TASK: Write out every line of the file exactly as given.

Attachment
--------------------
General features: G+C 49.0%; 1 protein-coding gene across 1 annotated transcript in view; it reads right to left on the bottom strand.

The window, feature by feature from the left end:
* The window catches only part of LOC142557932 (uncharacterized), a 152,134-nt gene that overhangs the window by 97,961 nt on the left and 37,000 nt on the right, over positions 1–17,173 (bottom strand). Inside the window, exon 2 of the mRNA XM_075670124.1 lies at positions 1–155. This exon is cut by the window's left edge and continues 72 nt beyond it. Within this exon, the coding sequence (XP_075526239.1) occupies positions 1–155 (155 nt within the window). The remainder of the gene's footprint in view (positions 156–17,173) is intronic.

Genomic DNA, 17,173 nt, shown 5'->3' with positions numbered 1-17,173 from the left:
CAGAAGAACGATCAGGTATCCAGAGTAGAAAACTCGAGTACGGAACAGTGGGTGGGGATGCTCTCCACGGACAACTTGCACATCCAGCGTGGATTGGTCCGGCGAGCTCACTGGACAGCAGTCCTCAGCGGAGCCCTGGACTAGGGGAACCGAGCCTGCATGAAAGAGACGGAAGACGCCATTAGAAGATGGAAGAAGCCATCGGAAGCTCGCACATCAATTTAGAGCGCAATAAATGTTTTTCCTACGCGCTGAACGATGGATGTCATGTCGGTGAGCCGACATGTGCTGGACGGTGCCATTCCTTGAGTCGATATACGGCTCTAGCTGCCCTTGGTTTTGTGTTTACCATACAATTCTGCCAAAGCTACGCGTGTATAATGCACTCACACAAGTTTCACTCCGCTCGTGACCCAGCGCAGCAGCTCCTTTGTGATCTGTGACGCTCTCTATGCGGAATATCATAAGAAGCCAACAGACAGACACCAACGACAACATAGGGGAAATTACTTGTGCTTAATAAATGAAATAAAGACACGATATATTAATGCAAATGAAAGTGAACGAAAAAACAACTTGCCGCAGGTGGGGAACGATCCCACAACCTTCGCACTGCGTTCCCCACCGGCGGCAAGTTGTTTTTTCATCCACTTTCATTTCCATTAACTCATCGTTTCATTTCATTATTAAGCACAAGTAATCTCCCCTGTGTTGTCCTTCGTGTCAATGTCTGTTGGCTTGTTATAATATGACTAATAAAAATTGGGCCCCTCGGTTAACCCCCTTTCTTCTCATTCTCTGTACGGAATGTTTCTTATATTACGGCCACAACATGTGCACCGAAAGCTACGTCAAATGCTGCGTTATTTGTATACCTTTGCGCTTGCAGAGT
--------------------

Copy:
General features: G+C 49.0%; 1 protein-coding gene across 1 annotated transcript in view; it reads right to left on the bottom strand.

The window, feature by feature from the left end:
* The window catches only part of LOC142557932 (uncharacterized), a 152,134-nt gene that overhangs the window by 97,961 nt on the left and 37,000 nt on the right, over positions 1–17,173 (bottom strand). Inside the window, exon 2 of the mRNA XM_075670124.1 lies at positions 1–155. This exon is cut by the window's left edge and continues 72 nt beyond it. Within this exon, the coding sequence (XP_075526239.1) occupies positions 1–155 (155 nt within the window). The remainder of the gene's footprint in view (positions 156–17,173) is intronic.

Genomic DNA, 17,173 nt, shown 5'->3' with positions numbered 1-17,173 from the left:
CAGAAGAACGATCAGGTATCCAGAGTAGAAAACTCGAGTACGGAACAGTGGGTGGGGATGCTCTCCACGGACAACTTGCACATCCAGCGTGGATTGGTCCGGCGAGCTCACTGGACAGCAGTCCTCAGCGGAGCCCTGGACTAGGGGAACCGAGCCTGCATGAAAGAGACGGAAGACGCCATTAGAAGATGGAAGAAGCCATCGGAAGCTCGCACATCAATTTAGAGCGCAATAAATGTTTTTCCTACGCGCTGAACGATGGATGTCATGTCGGTGAGCCGACATGTGCTGGACGGTGCCATTCCTTGAGTCGATATACGGCTCTAGCTGCCCTTGGTTTTGTGTTTACCATACAATTCTGCCAAAGCTACGCGTGTATAATGCACTCACACAAGTTTCACTCCGCTCGTGACCCAGCGCAGCAGCTCCTTTGTGATCTGTGACGCTCTCTATGCGGAATATCATAAGAAGCCAACAGACAGACACCAACGACAACATAGGGGAAATTACTTGTGCTTAATAAATGAAATAAAGACACGATATATTAATGCAAATGAAAGTGAACGAAAAAACAACTTGCCGCAGGTGGGGAACGATCCCACAACCTTCGCACTGCGTTCCCCACCGGCGGCAAGTTGTTTTTTCATCCACTTTCATTTCCATTAACTCATCGTTTCATTTCATTATTAAGCACAAGTAATCTCCCCTGTGTTGTCCTTCGTGTCAATGTCTGTTGGCTTGTTATAATATGACTAATAAAAATTGGGCCCCTCGGTTAACCCCCTTTCTTCTCATTCTCTGTACGGAATGTTTCTTATATTACGGCCACAACATGTGCACCGAAAGCTACGTCAAATGCTGCGTTATTTGTATACCTTTGCGCTTGCAGAGT